A decorated police officer was driving home after his shift from Coalinga to Hanford.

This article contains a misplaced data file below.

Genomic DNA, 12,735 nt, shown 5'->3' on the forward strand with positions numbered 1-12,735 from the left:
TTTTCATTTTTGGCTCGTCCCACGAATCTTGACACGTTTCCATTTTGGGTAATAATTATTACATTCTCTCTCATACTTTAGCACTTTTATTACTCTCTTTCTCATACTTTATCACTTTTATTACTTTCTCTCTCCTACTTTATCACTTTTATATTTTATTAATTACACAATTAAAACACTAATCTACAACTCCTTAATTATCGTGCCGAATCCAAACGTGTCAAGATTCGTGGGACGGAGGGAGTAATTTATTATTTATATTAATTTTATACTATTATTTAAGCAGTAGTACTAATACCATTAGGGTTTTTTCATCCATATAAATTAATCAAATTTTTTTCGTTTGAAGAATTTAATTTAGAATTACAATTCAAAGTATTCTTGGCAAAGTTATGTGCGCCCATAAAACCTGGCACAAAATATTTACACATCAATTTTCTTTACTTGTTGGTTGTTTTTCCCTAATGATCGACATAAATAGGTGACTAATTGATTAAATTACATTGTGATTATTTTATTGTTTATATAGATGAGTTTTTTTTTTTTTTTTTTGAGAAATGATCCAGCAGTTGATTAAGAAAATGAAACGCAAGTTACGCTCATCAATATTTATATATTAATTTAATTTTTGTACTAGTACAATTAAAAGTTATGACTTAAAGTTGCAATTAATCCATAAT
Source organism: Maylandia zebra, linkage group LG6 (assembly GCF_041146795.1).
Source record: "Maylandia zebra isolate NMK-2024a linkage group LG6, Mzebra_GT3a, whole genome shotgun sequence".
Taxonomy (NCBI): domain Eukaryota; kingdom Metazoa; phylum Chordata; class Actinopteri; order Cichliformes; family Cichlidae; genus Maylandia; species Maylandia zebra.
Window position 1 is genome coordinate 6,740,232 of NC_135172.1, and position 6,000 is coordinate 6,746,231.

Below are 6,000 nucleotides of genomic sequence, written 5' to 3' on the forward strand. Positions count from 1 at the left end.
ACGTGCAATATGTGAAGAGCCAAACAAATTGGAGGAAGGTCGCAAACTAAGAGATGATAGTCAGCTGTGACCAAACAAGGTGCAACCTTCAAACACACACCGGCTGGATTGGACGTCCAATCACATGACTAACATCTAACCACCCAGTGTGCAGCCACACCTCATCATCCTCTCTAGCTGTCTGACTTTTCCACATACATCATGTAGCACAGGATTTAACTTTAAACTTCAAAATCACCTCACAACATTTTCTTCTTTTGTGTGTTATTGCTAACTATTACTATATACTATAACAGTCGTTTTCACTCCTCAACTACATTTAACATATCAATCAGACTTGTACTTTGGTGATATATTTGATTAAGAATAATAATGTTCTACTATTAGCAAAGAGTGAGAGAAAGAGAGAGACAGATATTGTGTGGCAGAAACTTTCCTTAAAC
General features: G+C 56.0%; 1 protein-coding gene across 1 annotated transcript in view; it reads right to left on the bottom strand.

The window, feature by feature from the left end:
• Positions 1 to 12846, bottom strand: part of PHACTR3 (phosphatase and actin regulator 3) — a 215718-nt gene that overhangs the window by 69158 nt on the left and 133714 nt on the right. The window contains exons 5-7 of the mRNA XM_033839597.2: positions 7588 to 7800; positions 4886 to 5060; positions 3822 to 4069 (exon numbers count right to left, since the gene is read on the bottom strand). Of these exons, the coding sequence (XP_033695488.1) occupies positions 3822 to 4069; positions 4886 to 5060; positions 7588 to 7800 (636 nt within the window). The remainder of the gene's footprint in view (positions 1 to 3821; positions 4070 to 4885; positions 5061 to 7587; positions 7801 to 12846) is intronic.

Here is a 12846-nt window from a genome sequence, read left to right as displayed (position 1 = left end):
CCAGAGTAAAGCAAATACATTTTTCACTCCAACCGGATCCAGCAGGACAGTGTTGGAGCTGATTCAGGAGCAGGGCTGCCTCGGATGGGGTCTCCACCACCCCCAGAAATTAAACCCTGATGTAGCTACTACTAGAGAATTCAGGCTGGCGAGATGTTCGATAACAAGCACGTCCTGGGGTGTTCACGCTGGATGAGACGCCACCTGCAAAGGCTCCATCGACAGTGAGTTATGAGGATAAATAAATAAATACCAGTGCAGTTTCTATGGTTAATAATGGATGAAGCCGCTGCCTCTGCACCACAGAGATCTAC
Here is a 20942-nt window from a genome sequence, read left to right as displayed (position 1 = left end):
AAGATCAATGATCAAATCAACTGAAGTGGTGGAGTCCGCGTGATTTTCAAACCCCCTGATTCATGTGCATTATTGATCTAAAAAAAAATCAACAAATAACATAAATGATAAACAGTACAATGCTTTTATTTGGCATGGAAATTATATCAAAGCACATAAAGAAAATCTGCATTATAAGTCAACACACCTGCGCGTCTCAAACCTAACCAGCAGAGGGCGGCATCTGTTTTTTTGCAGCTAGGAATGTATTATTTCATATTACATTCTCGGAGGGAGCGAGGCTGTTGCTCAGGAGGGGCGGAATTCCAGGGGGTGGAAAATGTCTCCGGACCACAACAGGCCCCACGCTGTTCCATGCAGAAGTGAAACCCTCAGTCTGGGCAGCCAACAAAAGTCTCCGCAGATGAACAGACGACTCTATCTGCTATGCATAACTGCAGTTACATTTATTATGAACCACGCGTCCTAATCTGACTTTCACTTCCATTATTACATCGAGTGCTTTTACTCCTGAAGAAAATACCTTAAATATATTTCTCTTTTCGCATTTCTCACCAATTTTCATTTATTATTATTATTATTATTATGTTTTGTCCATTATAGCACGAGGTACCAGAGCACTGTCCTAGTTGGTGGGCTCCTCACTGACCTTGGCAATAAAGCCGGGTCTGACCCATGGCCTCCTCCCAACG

As he travelled along the rural Fresno County roadways towards his home, unbeknownst to him, another driver, an employee of A&A Transport Company, while in the course and scope of his employment, had stopped his truck and welders’ trailer in the middle of the roadway. The truck driver, who had received no training or instructions on how to hook up the trailer, had been supplied the wrong ball size for the trailer hitch. Not only that, but the electrical connectors which would have provided lighting to the trailer had been severed and were inoperable. After the trailer came unhitched, instead of limping the trailer to the shoulder of the roadway using his connector chains, the driver left the trailer, without lights, on the dark, rural roadway. The client approached the trailer at 55 miles per hour, realized only too late that the truck and trailer were stopped directly in his path. He slammed on his brakes just as his vehicle collided into the trailer, causing massive damage to his own vehicle. The client suffered major injuries, some life threatening, including a right tibial fracture, metatarsal fracture of left foot, persistent posttraumatic headaches, mandibular joint arthritis, myofascial pain and cervical muscle strain, lumbar back strain with pain and gait dysfunction, chronic pain syndrome, bilateral calf muscle pain, right hip pain, a plate his knee, a hip bulge, and residual arthritis in knee, foot, ankle, and left elbow. These injuries required surgical procedures in the form of a diagnostic laparoscopy, open reduction internal fixation of the right bicondylar plateau fracture along with manipulation under anesthesia and closed treatment of the left big toe fracture. The client spent a total of three weeks in two different hospitals. For the next year and a half he underwent a rigorous course of physical therapy, pain management and rehabilitation care. After contesting their liability for their negligence, A&A Transport, which had subsequently gone out of business, finally acquiesced and settled the matter for ($875,000) to avoid going to trial.